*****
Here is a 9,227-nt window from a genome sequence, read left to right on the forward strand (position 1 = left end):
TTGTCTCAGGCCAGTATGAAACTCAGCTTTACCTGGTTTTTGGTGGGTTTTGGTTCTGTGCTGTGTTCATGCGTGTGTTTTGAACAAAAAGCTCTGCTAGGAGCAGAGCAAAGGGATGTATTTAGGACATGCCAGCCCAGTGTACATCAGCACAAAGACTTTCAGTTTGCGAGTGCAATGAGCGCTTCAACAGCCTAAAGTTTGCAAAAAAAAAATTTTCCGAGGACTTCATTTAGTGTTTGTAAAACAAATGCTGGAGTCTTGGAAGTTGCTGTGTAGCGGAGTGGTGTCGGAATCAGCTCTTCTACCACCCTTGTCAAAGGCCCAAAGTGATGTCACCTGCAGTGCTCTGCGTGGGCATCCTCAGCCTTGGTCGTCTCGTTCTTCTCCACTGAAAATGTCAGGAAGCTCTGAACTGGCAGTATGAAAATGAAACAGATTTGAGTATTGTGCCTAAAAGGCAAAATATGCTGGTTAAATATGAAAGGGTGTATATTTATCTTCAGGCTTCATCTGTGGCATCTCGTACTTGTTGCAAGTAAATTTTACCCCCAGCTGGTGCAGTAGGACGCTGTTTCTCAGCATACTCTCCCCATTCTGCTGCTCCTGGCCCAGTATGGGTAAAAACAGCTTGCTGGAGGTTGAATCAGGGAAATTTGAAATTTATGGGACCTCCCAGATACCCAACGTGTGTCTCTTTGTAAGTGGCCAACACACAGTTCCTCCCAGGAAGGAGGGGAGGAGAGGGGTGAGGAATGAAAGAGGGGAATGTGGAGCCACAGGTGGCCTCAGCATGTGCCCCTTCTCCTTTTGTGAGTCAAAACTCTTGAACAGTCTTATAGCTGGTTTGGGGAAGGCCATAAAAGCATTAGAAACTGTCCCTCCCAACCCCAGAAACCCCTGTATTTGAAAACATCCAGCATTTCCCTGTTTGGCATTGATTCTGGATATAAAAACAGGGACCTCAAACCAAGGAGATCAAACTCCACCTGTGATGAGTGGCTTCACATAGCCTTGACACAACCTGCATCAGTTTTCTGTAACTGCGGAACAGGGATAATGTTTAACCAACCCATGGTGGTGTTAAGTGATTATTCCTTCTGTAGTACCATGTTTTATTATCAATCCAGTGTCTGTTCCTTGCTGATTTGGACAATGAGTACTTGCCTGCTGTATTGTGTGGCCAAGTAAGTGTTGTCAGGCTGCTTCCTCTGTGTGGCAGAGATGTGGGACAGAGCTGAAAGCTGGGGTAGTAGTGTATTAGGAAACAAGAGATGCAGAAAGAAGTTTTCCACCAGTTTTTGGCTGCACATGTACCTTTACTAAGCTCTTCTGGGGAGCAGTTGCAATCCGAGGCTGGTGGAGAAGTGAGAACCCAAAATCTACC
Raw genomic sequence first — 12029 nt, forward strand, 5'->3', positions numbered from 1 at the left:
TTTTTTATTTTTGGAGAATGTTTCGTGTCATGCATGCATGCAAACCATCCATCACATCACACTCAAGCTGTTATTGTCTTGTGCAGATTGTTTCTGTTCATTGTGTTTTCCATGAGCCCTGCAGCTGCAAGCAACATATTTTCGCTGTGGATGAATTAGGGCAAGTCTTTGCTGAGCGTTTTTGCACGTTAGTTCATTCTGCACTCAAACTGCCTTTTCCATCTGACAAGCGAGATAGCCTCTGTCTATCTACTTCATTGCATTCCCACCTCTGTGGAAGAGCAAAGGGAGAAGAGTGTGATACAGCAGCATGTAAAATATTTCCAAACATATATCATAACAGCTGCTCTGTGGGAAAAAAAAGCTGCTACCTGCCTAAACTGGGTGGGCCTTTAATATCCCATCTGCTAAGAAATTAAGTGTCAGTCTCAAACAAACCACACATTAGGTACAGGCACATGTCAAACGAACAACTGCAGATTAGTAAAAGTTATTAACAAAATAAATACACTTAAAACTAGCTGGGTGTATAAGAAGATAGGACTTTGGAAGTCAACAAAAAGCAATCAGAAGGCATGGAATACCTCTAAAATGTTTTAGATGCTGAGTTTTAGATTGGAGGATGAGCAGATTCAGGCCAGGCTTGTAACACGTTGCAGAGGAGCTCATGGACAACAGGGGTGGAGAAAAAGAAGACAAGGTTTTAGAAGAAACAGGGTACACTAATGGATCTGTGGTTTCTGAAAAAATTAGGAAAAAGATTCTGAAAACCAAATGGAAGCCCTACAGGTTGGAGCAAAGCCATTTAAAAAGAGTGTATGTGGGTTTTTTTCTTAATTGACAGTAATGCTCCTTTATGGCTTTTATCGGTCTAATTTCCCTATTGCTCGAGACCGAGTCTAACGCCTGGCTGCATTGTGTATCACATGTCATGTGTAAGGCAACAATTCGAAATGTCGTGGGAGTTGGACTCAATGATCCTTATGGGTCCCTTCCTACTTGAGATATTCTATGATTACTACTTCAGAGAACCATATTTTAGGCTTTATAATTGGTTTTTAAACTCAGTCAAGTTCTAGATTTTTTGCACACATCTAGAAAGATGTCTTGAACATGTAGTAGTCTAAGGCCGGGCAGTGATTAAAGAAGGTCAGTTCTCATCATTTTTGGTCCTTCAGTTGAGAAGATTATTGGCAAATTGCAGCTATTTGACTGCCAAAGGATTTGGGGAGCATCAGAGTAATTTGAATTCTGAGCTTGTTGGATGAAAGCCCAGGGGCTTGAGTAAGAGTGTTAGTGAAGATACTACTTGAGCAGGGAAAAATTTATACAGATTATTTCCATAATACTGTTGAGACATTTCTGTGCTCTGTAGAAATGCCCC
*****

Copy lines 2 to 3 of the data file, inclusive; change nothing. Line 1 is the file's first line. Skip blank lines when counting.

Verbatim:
TTGTCTCAGGCCAGTATGAAACTCAGCTTTACCTGGTTTTTGGTGGGTTTTGGTTCTGTGCTGTGTTCATGCGTGTGTTTTGAACAAAAAGCTCTGCTAGGAGCAGAGCAAAGGGATGTATTTAGGACATGCCAGCCCAGTGTACATCAGCACAAAGACTTTCAGTTTGCGAGTGCAATGAGCGCTTCAACAGCCTAAAGTTTGCAAAAAAAAAATTTTCCGAGGACTTCATTTAGTGTTTGTAAAACAAATGCTGGAGTCTTGGAAGTTGCTGTGTAGCGGAGTGGTGTCGGAATCAGCTCTTCTACCACCCTTGTCAAAGGCCCAAAGTGATGTCACCTGCAGTGCTCTGCGTGGGCATCCTCAGCCTTGGTCGTCTCGTTCTTCTCCACTGAAAATGTCAGGAAGCTCTGAACTGGCAGTATGAAAATGAAACAGATTTGAGTATTGTGCCTAAAAGGCAAAATATGCTGGTTAAATATGAAAGGGTGTATATTTATCTTCAGGCTTCATCTGTGGCATCTCGTACTTGTTGCAAGTAAATTTTACCCCCAGCTGGTGCAGTAGGACGCTGTTTCTCAGCATACTCTCCCCATTCTGCTGCTCCTGGCCCAGTATGGGTAAAAACAGCTTGCTGGAGGTTGAATCAGGGAAATTTGAAATTTATGGGACCTCCCAGATACCCAACGTGTGTCTCTTTGTAAGTGGCCAACACACAGTTCCTCCCAGGAAGGAGGGGAGGAGAGGGGTGAGGAATGAAAGAGGGGAATGTGGAGCCACAGGTGGCCTCAGCATGTGCCCCTTCTCCTTTTGTGAGTCAAAACTCTTGAACAGTCTTATAGCTGGTTTGGGGAAGGCCATAAAAGCATTAGAAACTGTCCCTCCCAACCCCAGAAACCCCTGTATTTGAAAACATCCAGCATTTCCCTGTTTGGCATTGATTCTGGATATAAAAACAGGGACCTCAAACCAAGGAGATCAAACTCCACCTGTGATGAGTGGCTTCACATAGCCTTGACACAACCTGCATCAGTTTTCTGTAACTGCGGAACAGGGATAATGTTTAACCAACCCATGGTGGTGTTAAGTGATTATTCCTTCTGTAGTACCATGTTTTATTATCAATCCAGTGTCTGTTCCTTGCTGATTTGGACAATGAGTACTTGCCTGCTGTATTGTGTGGCCAAGTAAGTGTTGTCAGGCTGCTTCCTCTGTGTGGCAGAGATGTGGGACAGAGCTGAAAGCTGGGGTAGTAGTGTATTAGGAAACAAGAGATGCAGAAAGAAGTTTTCCACCAGTTTTTGGCTGCACATGTACCTTTACTAAGCTCTTCTGGGGAGCAGTTGCAATCCGAGGCTGGTGGAGAAGTGAGAACCCAAAATCTACC
Raw genomic sequence first — 12029 nt, forward strand, 5'->3', positions numbered from 1 at the left: